Just as we have brought to a close our fourth and final season of screenings at BFI Southbank, marking the end of a wonderful four years of collaboration on the topics of Greek tragedy (2012), Jacobean tragedy (2013), Edwardian drama (2014) and American playwrights (2015), we are absolutely delighted to announce that part of our very first season is about to be revived at the Library of Birmingham under the guardianship of Dr Elena Theodorakopoulos, Senior Lecturer in Classics at the University of Birmingham.
You can read more about the nine Greek tragedies and one quasi-satyr play that featured in the original season elsewhere on this blog. Together they offer a fascinating range of approaches to the foundational plays of Western drama and the screen presentation of ancient Greece, illuminating the richly interesting variety of ways that British television has experimented with capturing the force of these ancient tales on the small screen from the late 1950s to 1990.
In association with the revival of the season (which I curated for BFI Southbank in 2012), I am delighted to have been invited to give a lecture based on my work in this area. I will be speaking on ‘Drama, War, Sex, Education: Greek Plays on British Television, 1958-1990’ at 5.30pm on 12 March 2015 at the University of Birmingham.
Dr Theodorakopoulos has worked with the Library of Birmingham to arrange two evenings of screenings in the Studio Theatre. Catch them whilst you can!
6.00pm, 26 February 2015: King Oedipus and Oedipus the King, introduced by Dr Theodorakopoulos [buy tickets]
King Oedipus. Play of the Month. BBC, 1972. Dir. Alan Bridges. With Sheila Allen, Anthony Bate, Ian Holm, Alan Webb. 75 min.
King Oedipus was directed by Alan Bridges and Cedric Messina produced (as he had done for scores of Play of the Month productions). Nicholas Lom was script editor, working with E. F. Watling’s translation of the play, which had first appeared in the Penguin Classics series in 1947 with the latest reprint being in 1971. The Times announced that King Oedipus would be ‘Sophocles in a modern setting and a prestigious production at that’ (24 November 1972, p. 27). Nancy Banks-Smith was extremely impressed: ‘One could argue (and I am very argumentative) that King Oedipus […] will be the play of the year, not the month. I don’t remember anything this year as good’ (‘Television: Oedipus Rex’, The Guardian, 24 November 1972, p. 12).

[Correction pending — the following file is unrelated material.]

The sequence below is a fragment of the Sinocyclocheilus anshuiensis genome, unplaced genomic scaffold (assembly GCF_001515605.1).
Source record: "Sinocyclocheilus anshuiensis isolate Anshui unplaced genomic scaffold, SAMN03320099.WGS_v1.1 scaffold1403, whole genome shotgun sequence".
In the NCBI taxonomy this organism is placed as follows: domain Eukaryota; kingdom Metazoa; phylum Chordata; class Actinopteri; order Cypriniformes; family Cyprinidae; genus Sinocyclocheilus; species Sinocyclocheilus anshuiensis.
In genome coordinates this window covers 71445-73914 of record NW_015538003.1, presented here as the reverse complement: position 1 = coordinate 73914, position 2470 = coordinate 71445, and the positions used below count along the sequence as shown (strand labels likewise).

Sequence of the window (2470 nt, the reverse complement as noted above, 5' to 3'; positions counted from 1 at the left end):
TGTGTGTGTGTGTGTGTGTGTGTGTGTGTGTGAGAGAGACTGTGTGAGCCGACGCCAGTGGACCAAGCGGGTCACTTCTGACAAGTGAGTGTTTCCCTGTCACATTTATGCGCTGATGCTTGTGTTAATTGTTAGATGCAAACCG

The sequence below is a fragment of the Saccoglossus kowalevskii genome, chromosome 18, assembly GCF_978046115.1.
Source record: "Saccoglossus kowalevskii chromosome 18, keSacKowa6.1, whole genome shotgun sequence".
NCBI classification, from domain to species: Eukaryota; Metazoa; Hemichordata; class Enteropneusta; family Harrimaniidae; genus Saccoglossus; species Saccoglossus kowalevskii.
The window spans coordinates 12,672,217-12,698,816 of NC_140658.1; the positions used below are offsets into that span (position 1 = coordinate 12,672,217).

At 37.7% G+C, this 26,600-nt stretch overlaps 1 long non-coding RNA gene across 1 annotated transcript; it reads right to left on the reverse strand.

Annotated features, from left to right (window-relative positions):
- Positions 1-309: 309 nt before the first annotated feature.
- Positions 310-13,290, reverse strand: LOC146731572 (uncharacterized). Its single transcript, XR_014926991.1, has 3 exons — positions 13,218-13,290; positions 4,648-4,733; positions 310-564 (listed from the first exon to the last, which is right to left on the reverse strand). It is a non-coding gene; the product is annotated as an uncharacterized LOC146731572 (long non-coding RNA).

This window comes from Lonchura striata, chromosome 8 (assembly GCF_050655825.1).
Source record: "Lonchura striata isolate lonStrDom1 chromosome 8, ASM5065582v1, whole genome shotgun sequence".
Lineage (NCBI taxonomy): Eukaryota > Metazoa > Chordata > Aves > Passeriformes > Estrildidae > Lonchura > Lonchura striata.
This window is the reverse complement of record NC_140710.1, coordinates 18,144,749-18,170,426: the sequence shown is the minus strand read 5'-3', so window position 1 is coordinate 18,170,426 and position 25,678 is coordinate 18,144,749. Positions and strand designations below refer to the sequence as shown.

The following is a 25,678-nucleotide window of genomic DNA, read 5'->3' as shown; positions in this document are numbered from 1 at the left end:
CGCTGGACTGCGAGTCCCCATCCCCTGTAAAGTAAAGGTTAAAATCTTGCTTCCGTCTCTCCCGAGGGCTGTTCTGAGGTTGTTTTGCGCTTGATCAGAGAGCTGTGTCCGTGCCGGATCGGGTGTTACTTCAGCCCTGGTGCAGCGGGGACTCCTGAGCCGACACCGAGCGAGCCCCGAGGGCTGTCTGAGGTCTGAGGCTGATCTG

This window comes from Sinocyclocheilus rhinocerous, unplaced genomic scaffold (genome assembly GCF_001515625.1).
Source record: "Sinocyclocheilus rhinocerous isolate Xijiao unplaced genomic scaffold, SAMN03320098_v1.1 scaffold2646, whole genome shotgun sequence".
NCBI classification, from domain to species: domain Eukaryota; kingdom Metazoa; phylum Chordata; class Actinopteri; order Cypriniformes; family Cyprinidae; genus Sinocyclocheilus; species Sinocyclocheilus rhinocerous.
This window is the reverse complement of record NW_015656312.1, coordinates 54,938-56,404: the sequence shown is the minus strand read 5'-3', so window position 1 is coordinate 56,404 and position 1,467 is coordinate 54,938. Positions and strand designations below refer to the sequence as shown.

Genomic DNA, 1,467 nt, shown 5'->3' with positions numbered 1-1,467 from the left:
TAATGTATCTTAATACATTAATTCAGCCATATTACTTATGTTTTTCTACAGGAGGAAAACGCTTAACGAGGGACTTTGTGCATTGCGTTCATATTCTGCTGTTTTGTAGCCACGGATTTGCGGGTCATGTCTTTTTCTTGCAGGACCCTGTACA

+ Oedipus Tyrannus. BBC and The Open University, 1977. Dir. Richard Callanan. With Rosalie Crutchley, John Forbes-Robertson, Ronald Radd, Patrick Stewart. 50 min.
This production was one of sixteen which were co-produced with The Open University to support the work of distance-learning students who were enrolled on its A307 Drama course. Since it was also transmitted on television it will also, of course, have reached a wider public audience in its annual transmissions over the five cycles of the year-long course’s life from 1977
6.00pm 5 March 2015: Agamemnon and Of Mice and Men, introduced by Dr Theodorakopoulos [buy tickets]
The Serpent Son, part 1: Agamemnon. BBC, 1979. Dir. Bill Hays. With Helen Mirren, Denis Quilley, Diana Rigg. 95 min.
The Serpent Son, a television Oresteia, was broadcast in three weekly instalments as Agamemnon, Grave Gifts and Furies. It was played by an impressive cast — Diana Rigg (Klytemnestra), Denis Quilley (Agamemnon), Helen Mirren (Kassandra), Anton Lesser (Orestes), Maureen O’Brien (Elektra), Claire Bloom (Athene), John Nolan (Apollo) and Flora Robson (Kilissa), with Billie Whitelaw leading the chorus of women in Grave Gifts and Siân Phillips leading the chorus in Furies. On playing Klytemnestra, Rigg commented: ‘The modern fashion in acting is understatement, or suggestion, but you can’t do Greek drama like that. You have to delve back into our theatrical traditions, and find the grandeur that existed one—a largeness of expression and spirit which modern texts don’t demand. I loved it: every minute of it. The chances to play that sort of part are few and far between’ (quoted in Henry Fenwick, ‘House of Horror’, Radio Times, 3 March 1979, p.72).
+ Of Mycenae and Men (written by Frederic Raphael and Kenneth McLeish, translators of The Serpent Son, in the manner of a Greek satyr play). BBC 1979. Dir. Hugh David. With Diana Dors, Bob Hoskins, Freddie Jones. 30 min.
The last part of The Serpent Son was followed a couple of days later by a half-hour modern comedy written by the translators Frederic Raphael and Kenneth McLeish. In its place after the tragic trilogy, Of Mycenae and Men takes the form of a kind of satyr play: it follows the reunion of Helen and Menelaus, played by Diana Dors and Freddie Jones respectively, after the fall of Troy.